But paid sponsorships are just one of many tactics to engage content creators. Another way is to equip or encourage young producers. On a large scale, this might mean building an open, collaborative platform like Joseph Gordon-Levitt's hitRECord.org. "On hitRECord, any time one of our productions makes money, everyone whose contribution was included in the final version of that production gets some of that money," Gordon-Levitt told a crowd of marketers in his 2017 Content Marketing World keynote. "We've paid more than two million dollars to contributors in our community all over the world."
And while that cash may encourage content creators, it's the self-expression that really feeds more invention. "For most of them, it's not about the money," he says. "It's the principle. [Content creators] feel that their time and their efforts have been fairly acknowledged and compensated. And I think that's a big part of what allows our community to be so productive."
From Consumers to Co-Creators
While hitRECord is better suited for teens than elementary-aged children, brands can equip even younger audiences to take part in their brand storytelling.
Unicorn Story Maker is a cute mobile experience that turns a passive young consumer into a novice content creator, possibly for the first time. Users simply follow the easy prompts to customize their own unicorn based on super power, color, and fashion accessories. The mobile site then shows their personalized mythical creature in a quick, charming, fantastical story. The producer of this delightful little digital experience is none other than Lucky Charms.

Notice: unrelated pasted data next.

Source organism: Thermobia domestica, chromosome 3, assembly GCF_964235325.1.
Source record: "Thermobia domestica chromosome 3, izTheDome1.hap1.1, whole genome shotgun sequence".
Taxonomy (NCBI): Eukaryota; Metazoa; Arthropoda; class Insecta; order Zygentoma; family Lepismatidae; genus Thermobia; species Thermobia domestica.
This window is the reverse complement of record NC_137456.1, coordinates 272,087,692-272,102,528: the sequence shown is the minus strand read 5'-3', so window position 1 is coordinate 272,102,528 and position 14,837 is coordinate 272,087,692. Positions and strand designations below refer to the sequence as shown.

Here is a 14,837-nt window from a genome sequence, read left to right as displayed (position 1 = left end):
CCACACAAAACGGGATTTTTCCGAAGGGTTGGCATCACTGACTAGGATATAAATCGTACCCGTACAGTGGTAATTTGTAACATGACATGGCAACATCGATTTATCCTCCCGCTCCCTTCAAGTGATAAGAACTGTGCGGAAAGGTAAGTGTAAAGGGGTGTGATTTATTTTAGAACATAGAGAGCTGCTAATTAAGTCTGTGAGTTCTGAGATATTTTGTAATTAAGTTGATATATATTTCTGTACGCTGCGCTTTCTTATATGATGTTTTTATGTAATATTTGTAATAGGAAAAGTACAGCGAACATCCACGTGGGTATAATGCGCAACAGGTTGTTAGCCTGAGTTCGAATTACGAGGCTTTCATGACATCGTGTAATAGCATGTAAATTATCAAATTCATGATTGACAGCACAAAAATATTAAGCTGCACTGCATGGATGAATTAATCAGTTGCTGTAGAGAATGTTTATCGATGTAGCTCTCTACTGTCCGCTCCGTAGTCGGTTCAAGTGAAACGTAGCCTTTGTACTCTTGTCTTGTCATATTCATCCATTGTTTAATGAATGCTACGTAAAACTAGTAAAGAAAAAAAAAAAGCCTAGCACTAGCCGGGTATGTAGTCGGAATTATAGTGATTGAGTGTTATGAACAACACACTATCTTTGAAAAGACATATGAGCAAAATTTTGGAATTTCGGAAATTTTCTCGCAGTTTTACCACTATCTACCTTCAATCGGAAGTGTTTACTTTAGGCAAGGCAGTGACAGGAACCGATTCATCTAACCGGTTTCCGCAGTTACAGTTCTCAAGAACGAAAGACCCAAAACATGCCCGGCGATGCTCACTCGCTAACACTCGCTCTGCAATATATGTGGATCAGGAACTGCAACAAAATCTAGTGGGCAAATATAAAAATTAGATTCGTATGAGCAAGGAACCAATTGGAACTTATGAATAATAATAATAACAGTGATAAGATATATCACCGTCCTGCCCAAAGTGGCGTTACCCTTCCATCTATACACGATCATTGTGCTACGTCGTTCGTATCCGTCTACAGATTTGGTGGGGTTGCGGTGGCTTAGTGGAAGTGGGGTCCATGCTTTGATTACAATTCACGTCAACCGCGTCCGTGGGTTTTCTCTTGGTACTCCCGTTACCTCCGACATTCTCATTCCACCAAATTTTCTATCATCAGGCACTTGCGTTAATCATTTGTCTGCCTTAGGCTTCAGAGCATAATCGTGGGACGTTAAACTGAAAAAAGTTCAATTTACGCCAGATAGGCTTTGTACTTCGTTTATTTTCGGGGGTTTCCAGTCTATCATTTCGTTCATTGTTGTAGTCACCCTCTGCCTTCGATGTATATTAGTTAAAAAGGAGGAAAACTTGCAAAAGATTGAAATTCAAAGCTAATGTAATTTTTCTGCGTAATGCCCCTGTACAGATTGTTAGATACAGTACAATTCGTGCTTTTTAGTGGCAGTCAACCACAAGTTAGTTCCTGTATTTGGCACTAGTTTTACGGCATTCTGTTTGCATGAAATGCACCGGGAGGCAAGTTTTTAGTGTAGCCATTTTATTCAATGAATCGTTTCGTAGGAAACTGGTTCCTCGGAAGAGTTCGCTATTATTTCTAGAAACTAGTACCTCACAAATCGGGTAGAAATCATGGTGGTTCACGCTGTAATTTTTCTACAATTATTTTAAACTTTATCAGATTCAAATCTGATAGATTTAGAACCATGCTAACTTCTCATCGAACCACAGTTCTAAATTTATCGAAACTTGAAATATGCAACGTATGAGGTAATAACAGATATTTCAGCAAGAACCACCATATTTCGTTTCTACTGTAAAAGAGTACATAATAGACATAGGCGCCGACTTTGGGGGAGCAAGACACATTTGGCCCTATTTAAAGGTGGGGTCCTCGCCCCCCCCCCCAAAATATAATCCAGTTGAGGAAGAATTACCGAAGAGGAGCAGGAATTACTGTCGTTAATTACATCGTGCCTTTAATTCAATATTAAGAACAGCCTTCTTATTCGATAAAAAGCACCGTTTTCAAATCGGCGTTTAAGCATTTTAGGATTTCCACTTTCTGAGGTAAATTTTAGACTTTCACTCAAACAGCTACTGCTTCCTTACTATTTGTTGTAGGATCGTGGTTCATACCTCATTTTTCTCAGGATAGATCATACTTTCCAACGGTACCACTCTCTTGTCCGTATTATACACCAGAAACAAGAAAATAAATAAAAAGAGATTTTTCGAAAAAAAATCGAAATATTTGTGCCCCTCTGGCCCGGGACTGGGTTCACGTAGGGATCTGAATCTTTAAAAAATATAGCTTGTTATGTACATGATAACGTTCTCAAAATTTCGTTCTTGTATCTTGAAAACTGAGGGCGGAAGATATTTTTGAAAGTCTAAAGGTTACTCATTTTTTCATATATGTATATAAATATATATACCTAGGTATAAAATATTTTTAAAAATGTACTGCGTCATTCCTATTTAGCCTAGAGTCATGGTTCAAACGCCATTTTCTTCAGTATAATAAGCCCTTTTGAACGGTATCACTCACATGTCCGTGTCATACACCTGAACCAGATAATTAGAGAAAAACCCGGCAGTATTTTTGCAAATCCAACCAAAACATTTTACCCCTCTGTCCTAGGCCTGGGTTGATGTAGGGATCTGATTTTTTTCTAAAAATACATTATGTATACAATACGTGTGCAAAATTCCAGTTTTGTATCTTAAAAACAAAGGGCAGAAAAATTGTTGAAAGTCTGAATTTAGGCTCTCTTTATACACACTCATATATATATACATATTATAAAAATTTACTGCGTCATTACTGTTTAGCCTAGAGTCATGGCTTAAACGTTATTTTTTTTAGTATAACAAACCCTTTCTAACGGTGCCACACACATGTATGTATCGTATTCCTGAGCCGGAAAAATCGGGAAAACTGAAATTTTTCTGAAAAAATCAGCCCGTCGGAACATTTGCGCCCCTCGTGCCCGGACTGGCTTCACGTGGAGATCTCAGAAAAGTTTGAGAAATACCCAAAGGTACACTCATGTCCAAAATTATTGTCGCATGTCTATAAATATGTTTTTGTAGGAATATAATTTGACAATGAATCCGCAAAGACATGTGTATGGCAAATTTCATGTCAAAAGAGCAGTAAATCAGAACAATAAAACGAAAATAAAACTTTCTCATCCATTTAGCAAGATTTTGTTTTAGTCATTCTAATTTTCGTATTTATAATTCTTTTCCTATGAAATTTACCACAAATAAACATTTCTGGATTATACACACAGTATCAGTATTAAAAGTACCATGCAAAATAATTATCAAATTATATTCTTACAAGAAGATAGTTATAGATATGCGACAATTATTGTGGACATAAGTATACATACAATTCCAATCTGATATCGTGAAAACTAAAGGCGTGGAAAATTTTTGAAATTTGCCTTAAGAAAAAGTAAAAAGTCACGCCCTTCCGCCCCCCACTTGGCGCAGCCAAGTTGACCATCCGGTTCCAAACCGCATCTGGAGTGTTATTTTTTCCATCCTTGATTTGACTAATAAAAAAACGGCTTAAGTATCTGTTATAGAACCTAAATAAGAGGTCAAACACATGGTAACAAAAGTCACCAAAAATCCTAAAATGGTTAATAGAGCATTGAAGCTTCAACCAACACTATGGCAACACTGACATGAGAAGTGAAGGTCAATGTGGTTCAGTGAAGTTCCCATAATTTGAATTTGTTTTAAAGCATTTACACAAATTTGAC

After enjoying their creation, users then have the choice to share their own customized unicorn story on multiple social platforms, switching them from a consumer role to a creator one.
Can one little kid's unicorn short attract thousands of eyeballs? No, probably not. But if hundreds of kids share their small customized (branded) stories within their own circle of influence, then yes, thousands of loving viewers will enjoy these little directors' first-ever video productions.
Until very recently, cereal brands would have had to interrupt programming (and bother parents) to reach youngsters and their families. Today, the gift of a fun activity can serve children, their caregivers, and marketers alike.
Kids will always see an opportunity for creative play when presented with yarn, building bricks, pipe cleaners, markers, and construction paper. Now, though, they also have digital workstations, online creative spaces, video editing apps, and textual storytelling tools. Plus, many of these new playthings are connected for instant shareability.
So for companies who want to build an audience by co-creating and distributing memorable experiences, this transformation provides a limitless opportunity. Think beyond the sponsorship of major influencers and ask yourself: How can my brand support young, lesser-known, budding content creators?
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Featured image attribution: Bethany Johnson